2. Seek out independent confirmation from ex-clients and market reputation.
  8. Arrange executive engagement.

    1. Arrange for the 3PLs to make presentations to your senior management.
    2. Assure a good fit socially and organisationally, not just financially and operatively.
  9. Make the final selection.

    1. Compare and contrast the top choices in terms of company, solution and economics.
    2. Once again, map the shortlisted vendors against your evaluation criteria.

Make sure your project team members rate and score the participants independently. Do not just total the scores, but look at how each member ranks them individually. Tally votes for first, second, third choice, etc. This will counter any bias form one member consistently scoring too high or low. Now explore the differences on the ranks by discussing why those choices were made.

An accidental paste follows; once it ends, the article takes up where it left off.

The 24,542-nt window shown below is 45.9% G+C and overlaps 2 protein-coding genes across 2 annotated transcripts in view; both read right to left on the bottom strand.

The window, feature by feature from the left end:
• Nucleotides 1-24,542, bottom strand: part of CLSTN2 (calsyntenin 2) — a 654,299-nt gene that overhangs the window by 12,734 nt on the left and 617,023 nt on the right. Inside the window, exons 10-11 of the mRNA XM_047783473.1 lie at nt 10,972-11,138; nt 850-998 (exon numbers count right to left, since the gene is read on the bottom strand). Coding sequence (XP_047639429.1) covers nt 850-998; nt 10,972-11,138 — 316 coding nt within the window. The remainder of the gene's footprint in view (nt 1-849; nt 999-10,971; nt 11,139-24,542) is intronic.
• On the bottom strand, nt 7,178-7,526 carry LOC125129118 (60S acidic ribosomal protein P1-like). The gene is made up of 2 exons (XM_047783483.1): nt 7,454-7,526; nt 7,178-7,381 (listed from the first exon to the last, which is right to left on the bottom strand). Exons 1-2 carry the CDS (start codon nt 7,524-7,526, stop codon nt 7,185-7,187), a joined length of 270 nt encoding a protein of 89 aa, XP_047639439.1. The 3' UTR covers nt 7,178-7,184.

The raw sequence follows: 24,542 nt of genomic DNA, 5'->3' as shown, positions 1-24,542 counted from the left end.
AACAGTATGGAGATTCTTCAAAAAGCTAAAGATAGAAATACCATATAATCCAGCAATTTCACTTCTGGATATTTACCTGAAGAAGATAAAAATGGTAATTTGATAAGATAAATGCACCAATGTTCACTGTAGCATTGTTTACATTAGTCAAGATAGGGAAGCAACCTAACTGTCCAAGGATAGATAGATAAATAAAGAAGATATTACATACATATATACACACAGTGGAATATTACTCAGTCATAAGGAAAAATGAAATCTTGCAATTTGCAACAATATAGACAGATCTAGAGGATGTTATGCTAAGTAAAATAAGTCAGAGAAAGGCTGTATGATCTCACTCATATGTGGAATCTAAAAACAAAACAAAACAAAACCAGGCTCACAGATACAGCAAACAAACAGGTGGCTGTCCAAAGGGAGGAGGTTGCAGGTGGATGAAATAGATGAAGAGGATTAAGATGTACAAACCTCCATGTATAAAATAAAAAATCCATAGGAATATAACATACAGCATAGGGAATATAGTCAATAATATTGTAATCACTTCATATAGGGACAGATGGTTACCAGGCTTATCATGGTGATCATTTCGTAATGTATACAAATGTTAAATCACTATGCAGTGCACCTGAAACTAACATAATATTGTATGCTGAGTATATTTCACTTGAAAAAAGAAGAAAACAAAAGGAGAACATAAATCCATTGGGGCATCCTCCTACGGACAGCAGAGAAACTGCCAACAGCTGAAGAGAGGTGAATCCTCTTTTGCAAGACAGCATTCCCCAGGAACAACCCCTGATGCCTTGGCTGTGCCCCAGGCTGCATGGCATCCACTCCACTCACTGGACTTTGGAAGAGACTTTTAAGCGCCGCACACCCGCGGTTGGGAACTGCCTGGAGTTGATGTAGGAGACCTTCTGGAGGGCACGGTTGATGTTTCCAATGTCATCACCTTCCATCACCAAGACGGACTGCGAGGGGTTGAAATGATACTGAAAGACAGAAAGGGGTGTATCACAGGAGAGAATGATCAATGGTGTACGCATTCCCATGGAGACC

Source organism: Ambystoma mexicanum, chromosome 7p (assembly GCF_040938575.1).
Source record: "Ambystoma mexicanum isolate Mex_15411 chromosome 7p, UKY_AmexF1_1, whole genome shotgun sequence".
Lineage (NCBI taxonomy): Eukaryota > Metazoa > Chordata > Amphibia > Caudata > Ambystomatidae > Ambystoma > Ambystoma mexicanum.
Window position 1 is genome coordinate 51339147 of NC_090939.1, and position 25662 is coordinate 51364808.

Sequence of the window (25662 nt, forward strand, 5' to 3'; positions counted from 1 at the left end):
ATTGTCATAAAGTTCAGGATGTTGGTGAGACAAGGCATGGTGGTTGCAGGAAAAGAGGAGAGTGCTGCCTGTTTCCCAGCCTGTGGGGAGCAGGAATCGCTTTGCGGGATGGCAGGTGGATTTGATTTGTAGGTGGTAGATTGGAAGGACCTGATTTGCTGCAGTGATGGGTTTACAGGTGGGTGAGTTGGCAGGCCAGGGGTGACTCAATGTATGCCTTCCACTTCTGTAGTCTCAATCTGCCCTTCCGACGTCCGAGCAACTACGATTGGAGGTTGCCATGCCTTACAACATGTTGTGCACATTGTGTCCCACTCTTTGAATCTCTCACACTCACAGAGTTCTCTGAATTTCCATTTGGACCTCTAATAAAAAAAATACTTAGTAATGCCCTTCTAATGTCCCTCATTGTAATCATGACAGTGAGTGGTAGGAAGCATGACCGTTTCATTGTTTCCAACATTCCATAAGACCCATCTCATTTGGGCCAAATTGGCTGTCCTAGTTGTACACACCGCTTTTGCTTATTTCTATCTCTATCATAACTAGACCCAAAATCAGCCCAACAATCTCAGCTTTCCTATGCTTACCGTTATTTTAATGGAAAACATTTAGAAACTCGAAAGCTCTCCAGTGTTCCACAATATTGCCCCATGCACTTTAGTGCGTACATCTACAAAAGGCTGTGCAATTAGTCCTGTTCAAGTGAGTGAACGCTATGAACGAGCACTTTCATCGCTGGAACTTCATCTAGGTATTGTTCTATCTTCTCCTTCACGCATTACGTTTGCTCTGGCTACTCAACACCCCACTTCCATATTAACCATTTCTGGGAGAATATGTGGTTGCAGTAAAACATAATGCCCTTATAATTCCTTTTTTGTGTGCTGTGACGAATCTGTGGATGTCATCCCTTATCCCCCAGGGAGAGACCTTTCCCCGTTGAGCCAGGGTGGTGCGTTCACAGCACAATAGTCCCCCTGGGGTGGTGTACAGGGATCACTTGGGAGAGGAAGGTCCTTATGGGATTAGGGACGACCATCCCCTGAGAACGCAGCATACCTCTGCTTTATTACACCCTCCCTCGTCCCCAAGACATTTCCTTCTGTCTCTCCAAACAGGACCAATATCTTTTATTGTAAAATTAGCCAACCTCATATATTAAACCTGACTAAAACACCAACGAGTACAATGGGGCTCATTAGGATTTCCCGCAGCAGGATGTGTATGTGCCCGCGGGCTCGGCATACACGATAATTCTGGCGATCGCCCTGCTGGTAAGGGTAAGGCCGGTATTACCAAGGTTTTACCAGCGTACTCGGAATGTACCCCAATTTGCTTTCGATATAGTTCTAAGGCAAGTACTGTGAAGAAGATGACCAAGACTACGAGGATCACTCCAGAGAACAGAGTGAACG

Criteria for evaluating between 3PLs

I have listed seven broad categories of evaluation criteria for the 3PL selection process. Within each category, your particular business needs will have to define the exact criteria, of course.

Size and scale: Consider the 3PL’s operations, finances and people. How do they stand in the industry? What is their reputation for competitiveness and financial viability? Are they the right size for your current and future needs? How involved was their senior management in the actual bid process? Will your business be sufficiently important to them to ensure good service? Lastly, how do they fit your company organisationally?

Their logistics solution: Are their operational capabilities sufficient? Does the solution they propose fit your needs? Are their warehouse, equipment and space suitable? Are they experienced in working with your sort of company? Do they supply solutions to clients similar to you, and are they effective? Is their logistics network geographically suitable?